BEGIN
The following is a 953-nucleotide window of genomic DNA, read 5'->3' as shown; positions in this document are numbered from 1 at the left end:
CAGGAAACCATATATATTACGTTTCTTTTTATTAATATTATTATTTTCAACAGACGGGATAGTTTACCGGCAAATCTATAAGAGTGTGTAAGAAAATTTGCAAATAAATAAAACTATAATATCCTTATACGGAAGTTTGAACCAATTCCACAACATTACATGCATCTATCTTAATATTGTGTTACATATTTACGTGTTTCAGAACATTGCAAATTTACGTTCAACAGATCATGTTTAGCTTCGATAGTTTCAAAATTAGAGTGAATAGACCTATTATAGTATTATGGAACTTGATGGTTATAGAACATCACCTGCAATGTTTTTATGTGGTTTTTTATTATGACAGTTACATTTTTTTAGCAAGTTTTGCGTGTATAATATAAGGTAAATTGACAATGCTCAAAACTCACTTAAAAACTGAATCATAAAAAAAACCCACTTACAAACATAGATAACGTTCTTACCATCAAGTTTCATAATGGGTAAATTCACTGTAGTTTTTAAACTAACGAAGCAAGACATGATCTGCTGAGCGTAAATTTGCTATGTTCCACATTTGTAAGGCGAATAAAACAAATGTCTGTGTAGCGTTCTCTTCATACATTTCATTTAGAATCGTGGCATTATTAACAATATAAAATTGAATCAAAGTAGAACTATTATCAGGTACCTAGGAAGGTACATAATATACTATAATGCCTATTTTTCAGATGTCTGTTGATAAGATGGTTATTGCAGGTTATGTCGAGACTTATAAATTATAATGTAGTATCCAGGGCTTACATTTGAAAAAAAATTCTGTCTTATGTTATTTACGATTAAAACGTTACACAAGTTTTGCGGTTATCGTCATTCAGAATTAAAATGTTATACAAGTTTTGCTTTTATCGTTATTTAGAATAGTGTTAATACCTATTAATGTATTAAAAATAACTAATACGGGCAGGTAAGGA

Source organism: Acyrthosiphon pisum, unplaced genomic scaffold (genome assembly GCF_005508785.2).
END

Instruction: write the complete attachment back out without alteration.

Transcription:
The following is a 953-nucleotide window of genomic DNA, read 5'->3' as shown; positions in this document are numbered from 1 at the left end:
CAGGAAACCATATATATTACGTTTCTTTTTATTAATATTATTATTTTCAACAGACGGGATAGTTTACCGGCAAATCTATAAGAGTGTGTAAGAAAATTTGCAAATAAATAAAACTATAATATCCTTATACGGAAGTTTGAACCAATTCCACAACATTACATGCATCTATCTTAATATTGTGTTACATATTTACGTGTTTCAGAACATTGCAAATTTACGTTCAACAGATCATGTTTAGCTTCGATAGTTTCAAAATTAGAGTGAATAGACCTATTATAGTATTATGGAACTTGATGGTTATAGAACATCACCTGCAATGTTTTTATGTGGTTTTTTATTATGACAGTTACATTTTTTTAGCAAGTTTTGCGTGTATAATATAAGGTAAATTGACAATGCTCAAAACTCACTTAAAAACTGAATCATAAAAAAAACCCACTTACAAACATAGATAACGTTCTTACCATCAAGTTTCATAATGGGTAAATTCACTGTAGTTTTTAAACTAACGAAGCAAGACATGATCTGCTGAGCGTAAATTTGCTATGTTCCACATTTGTAAGGCGAATAAAACAAATGTCTGTGTAGCGTTCTCTTCATACATTTCATTTAGAATCGTGGCATTATTAACAATATAAAATTGAATCAAAGTAGAACTATTATCAGGTACCTAGGAAGGTACATAATATACTATAATGCCTATTTTTCAGATGTCTGTTGATAAGATGGTTATTGCAGGTTATGTCGAGACTTATAAATTATAATGTAGTATCCAGGGCTTACATTTGAAAAAAAATTCTGTCTTATGTTATTTACGATTAAAACGTTACACAAGTTTTGCGGTTATCGTCATTCAGAATTAAAATGTTATACAAGTTTTGCTTTTATCGTTATTTAGAATAGTGTTAATACCTATTAATGTATTAAAAATAACTAATACGGGCAGGTAAGGA

Source organism: Acyrthosiphon pisum, unplaced genomic scaffold (genome assembly GCF_005508785.2).